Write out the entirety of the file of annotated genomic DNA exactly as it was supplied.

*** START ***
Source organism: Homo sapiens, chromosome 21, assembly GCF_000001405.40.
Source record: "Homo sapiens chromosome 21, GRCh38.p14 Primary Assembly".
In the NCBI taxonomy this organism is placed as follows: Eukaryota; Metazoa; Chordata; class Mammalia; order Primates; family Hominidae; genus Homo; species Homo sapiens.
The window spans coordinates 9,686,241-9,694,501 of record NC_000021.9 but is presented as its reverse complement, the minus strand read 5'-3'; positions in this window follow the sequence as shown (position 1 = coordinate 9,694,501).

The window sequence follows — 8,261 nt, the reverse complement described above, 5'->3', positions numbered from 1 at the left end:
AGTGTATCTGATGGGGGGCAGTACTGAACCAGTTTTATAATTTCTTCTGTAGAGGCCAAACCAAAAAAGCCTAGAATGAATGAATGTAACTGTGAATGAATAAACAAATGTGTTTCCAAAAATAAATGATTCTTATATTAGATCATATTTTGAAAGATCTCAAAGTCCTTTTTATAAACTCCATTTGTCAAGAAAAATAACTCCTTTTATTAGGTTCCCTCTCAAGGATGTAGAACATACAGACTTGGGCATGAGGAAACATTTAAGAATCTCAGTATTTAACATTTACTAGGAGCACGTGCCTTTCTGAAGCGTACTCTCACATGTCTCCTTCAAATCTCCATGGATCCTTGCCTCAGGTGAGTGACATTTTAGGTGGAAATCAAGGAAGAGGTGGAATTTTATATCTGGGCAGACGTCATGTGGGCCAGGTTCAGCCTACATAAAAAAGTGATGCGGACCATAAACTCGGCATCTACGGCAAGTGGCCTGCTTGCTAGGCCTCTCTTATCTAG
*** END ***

Source organism: Homo sapiens, chromosome 21, assembly GCF_000001405.40.
Source record: "Homo sapiens chromosome 21, GRCh38.p14 Primary Assembly".
In the NCBI taxonomy this organism is placed as follows: Eukaryota; Metazoa; Chordata; class Mammalia; order Primates; family Hominidae; genus Homo; species Homo sapiens.
The window spans coordinates 9,686,241-9,694,501 of record NC_000021.9 but is presented as its reverse complement, the minus strand read 5'-3'; positions in this window follow the sequence as shown (position 1 = coordinate 9,694,501).

The window sequence follows — 8,261 nt, the reverse complement described above, 5'->3', positions numbered from 1 at the left end:
AGTGTATCTGATGGGGGGCAGTACTGAACCAGTTTTATAATTTCTTCTGTAGAGGCCAAACCAAAAAAGCCTAGAATGAATGAATGTAACTGTGAATGAATAAACAAATGTGTTTCCAAAAATAAATGATTCTTATATTAGATCATATTTTGAAAGATCTCAAAGTCCTTTTTATAAACTCCATTTGTCAAGAAAAATAACTCCTTTTATTAGGTTCCCTCTCAAGGATGTAGAACATACAGACTTGGGCATGAGGAAACATTTAAGAATCTCAGTATTTAACATTTACTAGGAGCACGTGCCTTTCTGAAGCGTACTCTCACATGTCTCCTTCAAATCTCCATGGATCCTTGCCTCAGGTGAGTGACATTTTAGGTGGAAATCAAGGAAGAGGTGGAATTTTATATCTGGGCAGACGTCATGTGGGCCAGGTTCAGCCTACATAAAAAAGTGATGCGGACCATAAACTCGGCATCTACGGCAAGTGGCCTGCTTGCTAGGCCTCTCTTATCTAG